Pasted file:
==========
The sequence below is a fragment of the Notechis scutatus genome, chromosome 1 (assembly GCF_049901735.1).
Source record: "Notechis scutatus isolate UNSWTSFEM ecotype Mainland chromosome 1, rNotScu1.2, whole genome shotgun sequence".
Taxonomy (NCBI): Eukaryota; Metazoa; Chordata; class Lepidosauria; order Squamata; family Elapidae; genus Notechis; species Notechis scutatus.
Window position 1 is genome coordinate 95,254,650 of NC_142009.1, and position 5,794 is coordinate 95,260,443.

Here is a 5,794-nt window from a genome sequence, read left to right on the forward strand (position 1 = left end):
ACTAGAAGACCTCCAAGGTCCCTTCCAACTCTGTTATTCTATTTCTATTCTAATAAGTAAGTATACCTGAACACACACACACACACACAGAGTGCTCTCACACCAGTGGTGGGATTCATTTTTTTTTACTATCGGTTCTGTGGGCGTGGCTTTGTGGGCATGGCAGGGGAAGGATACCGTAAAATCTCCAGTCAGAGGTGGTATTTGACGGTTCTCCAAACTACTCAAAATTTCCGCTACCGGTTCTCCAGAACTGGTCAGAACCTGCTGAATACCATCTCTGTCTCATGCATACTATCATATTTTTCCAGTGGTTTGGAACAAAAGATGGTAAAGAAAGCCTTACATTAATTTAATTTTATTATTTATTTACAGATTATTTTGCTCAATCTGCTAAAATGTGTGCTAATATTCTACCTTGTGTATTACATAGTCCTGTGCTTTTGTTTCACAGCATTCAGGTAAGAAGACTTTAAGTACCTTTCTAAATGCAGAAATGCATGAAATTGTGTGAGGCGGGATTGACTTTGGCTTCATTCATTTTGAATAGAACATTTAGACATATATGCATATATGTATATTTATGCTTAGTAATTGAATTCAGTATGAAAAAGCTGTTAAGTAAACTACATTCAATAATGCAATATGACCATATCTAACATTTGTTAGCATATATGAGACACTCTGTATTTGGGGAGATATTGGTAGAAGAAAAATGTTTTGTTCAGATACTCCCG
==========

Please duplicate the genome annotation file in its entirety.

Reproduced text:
The sequence below is a fragment of the Notechis scutatus genome, chromosome 1 (assembly GCF_049901735.1).
Source record: "Notechis scutatus isolate UNSWTSFEM ecotype Mainland chromosome 1, rNotScu1.2, whole genome shotgun sequence".
Taxonomy (NCBI): Eukaryota; Metazoa; Chordata; class Lepidosauria; order Squamata; family Elapidae; genus Notechis; species Notechis scutatus.
Window position 1 is genome coordinate 95,254,650 of NC_142009.1, and position 5,794 is coordinate 95,260,443.

Here is a 5,794-nt window from a genome sequence, read left to right on the forward strand (position 1 = left end):
ACTAGAAGACCTCCAAGGTCCCTTCCAACTCTGTTATTCTATTTCTATTCTAATAAGTAAGTATACCTGAACACACACACACACACACAGAGTGCTCTCACACCAGTGGTGGGATTCATTTTTTTTTACTATCGGTTCTGTGGGCGTGGCTTTGTGGGCATGGCAGGGGAAGGATACCGTAAAATCTCCAGTCAGAGGTGGTATTTGACGGTTCTCCAAACTACTCAAAATTTCCGCTACCGGTTCTCCAGAACTGGTCAGAACCTGCTGAATACCATCTCTGTCTCATGCATACTATCATATTTTTCCAGTGGTTTGGAACAAAAGATGGTAAAGAAAGCCTTACATTAATTTAATTTTATTATTTATTTACAGATTATTTTGCTCAATCTGCTAAAATGTGTGCTAATATTCTACCTTGTGTATTACATAGTCCTGTGCTTTTGTTTCACAGCATTCAGGTAAGAAGACTTTAAGTACCTTTCTAAATGCAGAAATGCATGAAATTGTGTGAGGCGGGATTGACTTTGGCTTCATTCATTTTGAATAGAACATTTAGACATATATGCATATATGTATATTTATGCTTAGTAATTGAATTCAGTATGAAAAAGCTGTTAAGTAAACTACATTCAATAATGCAATATGACCATATCTAACATTTGTTAGCATATATGAGACACTCTGTATTTGGGGAGATATTGGTAGAAGAAAAATGTTTTGTTCAGATACTCCCG